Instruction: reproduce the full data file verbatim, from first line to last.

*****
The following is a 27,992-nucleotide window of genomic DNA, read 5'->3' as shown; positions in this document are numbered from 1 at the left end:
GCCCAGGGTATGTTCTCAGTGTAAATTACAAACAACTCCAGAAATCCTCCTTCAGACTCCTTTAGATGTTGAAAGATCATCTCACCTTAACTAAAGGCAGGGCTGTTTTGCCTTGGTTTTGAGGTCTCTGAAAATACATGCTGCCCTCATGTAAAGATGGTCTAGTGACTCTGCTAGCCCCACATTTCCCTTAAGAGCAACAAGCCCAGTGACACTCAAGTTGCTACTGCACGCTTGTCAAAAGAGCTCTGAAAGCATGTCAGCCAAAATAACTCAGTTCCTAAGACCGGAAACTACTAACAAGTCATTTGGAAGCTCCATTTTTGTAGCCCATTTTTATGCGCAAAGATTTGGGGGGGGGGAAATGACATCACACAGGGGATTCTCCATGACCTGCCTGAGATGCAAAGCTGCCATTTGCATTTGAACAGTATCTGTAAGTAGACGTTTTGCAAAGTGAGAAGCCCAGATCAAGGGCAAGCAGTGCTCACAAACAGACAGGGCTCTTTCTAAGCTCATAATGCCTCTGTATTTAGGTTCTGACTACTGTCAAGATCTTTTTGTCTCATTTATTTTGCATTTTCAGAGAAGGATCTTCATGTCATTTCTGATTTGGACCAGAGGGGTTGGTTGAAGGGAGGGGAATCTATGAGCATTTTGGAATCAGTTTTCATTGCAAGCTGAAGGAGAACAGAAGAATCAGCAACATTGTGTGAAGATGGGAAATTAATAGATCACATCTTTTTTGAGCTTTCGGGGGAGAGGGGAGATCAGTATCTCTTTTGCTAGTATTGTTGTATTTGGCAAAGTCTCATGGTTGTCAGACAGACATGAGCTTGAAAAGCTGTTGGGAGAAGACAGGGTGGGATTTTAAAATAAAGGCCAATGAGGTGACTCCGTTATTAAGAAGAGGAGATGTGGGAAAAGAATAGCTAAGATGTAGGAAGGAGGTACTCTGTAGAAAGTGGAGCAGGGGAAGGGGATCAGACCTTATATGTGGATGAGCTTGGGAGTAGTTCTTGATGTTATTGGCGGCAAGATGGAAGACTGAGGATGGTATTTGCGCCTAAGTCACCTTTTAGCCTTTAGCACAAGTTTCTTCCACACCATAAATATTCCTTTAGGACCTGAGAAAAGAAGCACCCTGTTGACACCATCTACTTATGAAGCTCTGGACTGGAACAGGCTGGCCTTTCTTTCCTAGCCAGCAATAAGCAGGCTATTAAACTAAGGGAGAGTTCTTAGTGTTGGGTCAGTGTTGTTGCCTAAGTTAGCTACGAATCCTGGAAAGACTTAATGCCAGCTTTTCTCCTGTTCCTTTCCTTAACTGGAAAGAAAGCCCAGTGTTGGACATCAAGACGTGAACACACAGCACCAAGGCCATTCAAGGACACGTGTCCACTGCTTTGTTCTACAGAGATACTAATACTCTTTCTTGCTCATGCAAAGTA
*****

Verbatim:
The following is a 27,992-nucleotide window of genomic DNA, read 5'->3' as shown; positions in this document are numbered from 1 at the left end:
GCCCAGGGTATGTTCTCAGTGTAAATTACAAACAACTCCAGAAATCCTCCTTCAGACTCCTTTAGATGTTGAAAGATCATCTCACCTTAACTAAAGGCAGGGCTGTTTTGCCTTGGTTTTGAGGTCTCTGAAAATACATGCTGCCCTCATGTAAAGATGGTCTAGTGACTCTGCTAGCCCCACATTTCCCTTAAGAGCAACAAGCCCAGTGACACTCAAGTTGCTACTGCACGCTTGTCAAAAGAGCTCTGAAAGCATGTCAGCCAAAATAACTCAGTTCCTAAGACCGGAAACTACTAACAAGTCATTTGGAAGCTCCATTTTTGTAGCCCATTTTTATGCGCAAAGATTTGGGGGGGGGGAAATGACATCACACAGGGGATTCTCCATGACCTGCCTGAGATGCAAAGCTGCCATTTGCATTTGAACAGTATCTGTAAGTAGACGTTTTGCAAAGTGAGAAGCCCAGATCAAGGGCAAGCAGTGCTCACAAACAGACAGGGCTCTTTCTAAGCTCATAATGCCTCTGTATTTAGGTTCTGACTACTGTCAAGATCTTTTTGTCTCATTTATTTTGCATTTTCAGAGAAGGATCTTCATGTCATTTCTGATTTGGACCAGAGGGGTTGGTTGAAGGGAGGGGAATCTATGAGCATTTTGGAATCAGTTTTCATTGCAAGCTGAAGGAGAACAGAAGAATCAGCAACATTGTGTGAAGATGGGAAATTAATAGATCACATCTTTTTTGAGCTTTCGGGGGAGAGGGGAGATCAGTATCTCTTTTGCTAGTATTGTTGTATTTGGCAAAGTCTCATGGTTGTCAGACAGACATGAGCTTGAAAAGCTGTTGGGAGAAGACAGGGTGGGATTTTAAAATAAAGGCCAATGAGGTGACTCCGTTATTAAGAAGAGGAGATGTGGGAAAAGAATAGCTAAGATGTAGGAAGGAGGTACTCTGTAGAAAGTGGAGCAGGGGAAGGGGATCAGACCTTATATGTGGATGAGCTTGGGAGTAGTTCTTGATGTTATTGGCGGCAAGATGGAAGACTGAGGATGGTATTTGCGCCTAAGTCACCTTTTAGCCTTTAGCACAAGTTTCTTCCACACCATAAATATTCCTTTAGGACCTGAGAAAAGAAGCACCCTGTTGACACCATCTACTTATGAAGCTCTGGACTGGAACAGGCTGGCCTTTCTTTCCTAGCCAGCAATAAGCAGGCTATTAAACTAAGGGAGAGTTCTTAGTGTTGGGTCAGTGTTGTTGCCTAAGTTAGCTACGAATCCTGGAAAGACTTAATGCCAGCTTTTCTCCTGTTCCTTTCCTTAACTGGAAAGAAAGCCCAGTGTTGGACATCAAGACGTGAACACACAGCACCAAGGCCATTCAAGGACACGTGTCCACTGCTTTGTTCTACAGAGATACTAATACTCTTTCTTGCTCATGCAAAGTA